Here are some of the key components of transdiagnostic CBT treatments:
Motivation Enhancement is often the first task in treatment. Therapy can be hard work. It is important to identify reasons why all that hard work will be worth it. The client and therapist work together to prepare the client for the rewarding but difficult process ahead.
Mindfulness in this context simply means awareness- awareness of one's thoughts and emotions. Many people do not realize they have difficulty noticing when they are experiencing strong emotions, and identifying what those emotions are. Others struggle with identify their thoughts, or have difficulty maintaining attention.
Persons with borderline personality disorder often have difficulty identifying and describing what they are feeling. For example, they may mistake shame or sadness for anger. Persons with anxiety and depression may not be skilled at identifying emotional triggers.
By practicing being mindful, clients improve their ability to identify their thoughts and emotions- the first step in changing them.
Tracking Thoughts, Emotions and Behaviors
Keeping track of thoughts, emotions, and behaviors is an important part of all CBT treatments. For example, most clients will be asked to track their daily level of depression and anxiety. If a client has panic attacks, they will track those as well. This allows the client and therapist to look for patterns and triggers, and to measure progress. Here are some of the things clients may be asked to track, if relevant for their treatment:
Relevant thoughts (for example, about suicide)
Challenging Thoughts and Changing Behaviors
Challenging Thoughts and Changing Behaviors is an important step in CBT. After identifying maladaptive, harmful thoughts and behaviors, the client and therapist work together to begin the process of changing them. For example, a client with panic attacks may believe that a rapid heartbeat is a sign of a heart attack. They will be asked to challenge that thought with evidence, and will over time develop a more balanced belief. The new belief will result in less distress.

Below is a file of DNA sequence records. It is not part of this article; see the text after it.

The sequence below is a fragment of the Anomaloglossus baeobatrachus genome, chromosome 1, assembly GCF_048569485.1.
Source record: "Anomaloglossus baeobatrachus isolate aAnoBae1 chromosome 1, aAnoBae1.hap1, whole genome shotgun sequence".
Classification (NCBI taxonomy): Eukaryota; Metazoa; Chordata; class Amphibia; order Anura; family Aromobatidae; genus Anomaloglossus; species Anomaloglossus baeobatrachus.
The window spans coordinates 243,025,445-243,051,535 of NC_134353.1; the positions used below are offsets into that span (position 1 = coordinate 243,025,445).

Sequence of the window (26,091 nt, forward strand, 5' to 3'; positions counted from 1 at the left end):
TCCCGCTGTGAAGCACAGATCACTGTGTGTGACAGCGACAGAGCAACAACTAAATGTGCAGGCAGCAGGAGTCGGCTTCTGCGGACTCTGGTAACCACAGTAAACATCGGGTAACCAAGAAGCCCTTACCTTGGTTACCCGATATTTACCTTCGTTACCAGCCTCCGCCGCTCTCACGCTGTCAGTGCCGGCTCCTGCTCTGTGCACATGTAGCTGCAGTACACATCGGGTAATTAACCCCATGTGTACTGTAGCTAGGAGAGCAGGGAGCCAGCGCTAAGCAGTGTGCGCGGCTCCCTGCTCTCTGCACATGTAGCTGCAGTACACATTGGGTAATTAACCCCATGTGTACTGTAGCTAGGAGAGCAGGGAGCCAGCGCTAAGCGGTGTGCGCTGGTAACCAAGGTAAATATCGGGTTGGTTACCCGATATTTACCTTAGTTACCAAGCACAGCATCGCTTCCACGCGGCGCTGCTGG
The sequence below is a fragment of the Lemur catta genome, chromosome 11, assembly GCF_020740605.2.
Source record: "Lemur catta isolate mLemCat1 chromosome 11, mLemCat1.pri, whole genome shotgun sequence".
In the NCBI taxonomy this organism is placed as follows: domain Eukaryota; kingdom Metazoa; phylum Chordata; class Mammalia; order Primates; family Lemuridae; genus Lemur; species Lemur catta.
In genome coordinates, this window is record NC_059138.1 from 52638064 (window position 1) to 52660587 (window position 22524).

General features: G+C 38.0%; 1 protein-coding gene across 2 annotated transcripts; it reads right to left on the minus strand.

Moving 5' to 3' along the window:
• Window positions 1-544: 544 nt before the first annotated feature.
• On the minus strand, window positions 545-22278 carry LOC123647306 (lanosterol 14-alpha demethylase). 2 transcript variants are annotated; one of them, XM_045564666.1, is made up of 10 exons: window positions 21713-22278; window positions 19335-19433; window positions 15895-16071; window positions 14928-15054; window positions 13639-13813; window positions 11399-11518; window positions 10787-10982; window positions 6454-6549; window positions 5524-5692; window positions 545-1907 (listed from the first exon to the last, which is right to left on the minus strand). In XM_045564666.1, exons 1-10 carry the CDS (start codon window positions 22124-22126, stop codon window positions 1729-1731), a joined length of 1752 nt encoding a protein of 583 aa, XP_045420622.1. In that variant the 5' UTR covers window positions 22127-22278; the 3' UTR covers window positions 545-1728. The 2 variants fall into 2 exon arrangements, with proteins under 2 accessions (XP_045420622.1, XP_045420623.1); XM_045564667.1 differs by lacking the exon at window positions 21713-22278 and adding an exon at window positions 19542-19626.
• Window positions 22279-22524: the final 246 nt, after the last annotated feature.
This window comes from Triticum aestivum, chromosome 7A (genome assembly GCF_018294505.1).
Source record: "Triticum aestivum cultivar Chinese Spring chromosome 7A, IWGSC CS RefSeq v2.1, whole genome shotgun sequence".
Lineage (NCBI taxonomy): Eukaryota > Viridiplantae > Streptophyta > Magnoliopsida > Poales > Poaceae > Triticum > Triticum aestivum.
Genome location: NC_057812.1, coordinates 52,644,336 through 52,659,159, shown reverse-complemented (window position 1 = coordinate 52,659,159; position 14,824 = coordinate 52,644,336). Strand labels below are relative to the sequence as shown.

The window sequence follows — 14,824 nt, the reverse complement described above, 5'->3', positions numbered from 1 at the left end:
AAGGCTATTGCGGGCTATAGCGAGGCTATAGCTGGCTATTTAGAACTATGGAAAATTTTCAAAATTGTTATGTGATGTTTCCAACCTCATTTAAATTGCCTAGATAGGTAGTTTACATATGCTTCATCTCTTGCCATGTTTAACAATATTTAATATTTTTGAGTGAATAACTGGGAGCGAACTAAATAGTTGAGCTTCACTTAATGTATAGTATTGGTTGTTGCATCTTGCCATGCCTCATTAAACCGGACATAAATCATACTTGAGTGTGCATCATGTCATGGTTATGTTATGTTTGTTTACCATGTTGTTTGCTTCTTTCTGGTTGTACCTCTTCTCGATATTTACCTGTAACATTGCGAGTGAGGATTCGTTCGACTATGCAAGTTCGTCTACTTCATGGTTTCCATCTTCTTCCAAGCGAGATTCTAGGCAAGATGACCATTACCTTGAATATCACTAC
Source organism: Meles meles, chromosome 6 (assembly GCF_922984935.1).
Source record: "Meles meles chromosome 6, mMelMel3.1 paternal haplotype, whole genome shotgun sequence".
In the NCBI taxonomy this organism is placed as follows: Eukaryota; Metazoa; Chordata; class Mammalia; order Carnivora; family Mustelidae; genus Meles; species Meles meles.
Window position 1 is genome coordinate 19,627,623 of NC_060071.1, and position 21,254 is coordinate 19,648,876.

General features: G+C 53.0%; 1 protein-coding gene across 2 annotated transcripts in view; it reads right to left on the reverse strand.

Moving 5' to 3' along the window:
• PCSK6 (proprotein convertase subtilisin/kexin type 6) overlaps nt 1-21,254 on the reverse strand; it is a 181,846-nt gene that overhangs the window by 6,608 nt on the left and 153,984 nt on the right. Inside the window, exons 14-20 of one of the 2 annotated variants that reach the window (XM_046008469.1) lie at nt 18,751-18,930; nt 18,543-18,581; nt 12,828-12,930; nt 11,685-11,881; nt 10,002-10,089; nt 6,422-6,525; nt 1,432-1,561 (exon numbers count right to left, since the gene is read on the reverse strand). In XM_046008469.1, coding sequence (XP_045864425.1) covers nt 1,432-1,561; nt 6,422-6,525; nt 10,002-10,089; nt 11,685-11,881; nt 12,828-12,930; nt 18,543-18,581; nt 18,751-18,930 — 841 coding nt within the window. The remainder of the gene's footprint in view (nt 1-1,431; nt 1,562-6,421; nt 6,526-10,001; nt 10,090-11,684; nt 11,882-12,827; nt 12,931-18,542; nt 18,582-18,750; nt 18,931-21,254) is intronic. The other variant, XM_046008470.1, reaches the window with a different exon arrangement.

Exposure is the process of "exposing" a client to thoughts, sensations, and situations that illicit distress. This has two effects. First, whenever we experience anything for an extended period of time, our level of distress goes down. Second, the client also starts to learn that the situations they believe are dangerous are, in fact, not dangerous. There are different types of exposure.
Bodily sensations: Such as a rapid heartbeat, light headedness, cold or heat. Clients may induce these in session with their therapist, and at repeat the process later at home. This type of exposure is especially important for persons with panic attacks triggered by bodily sensations.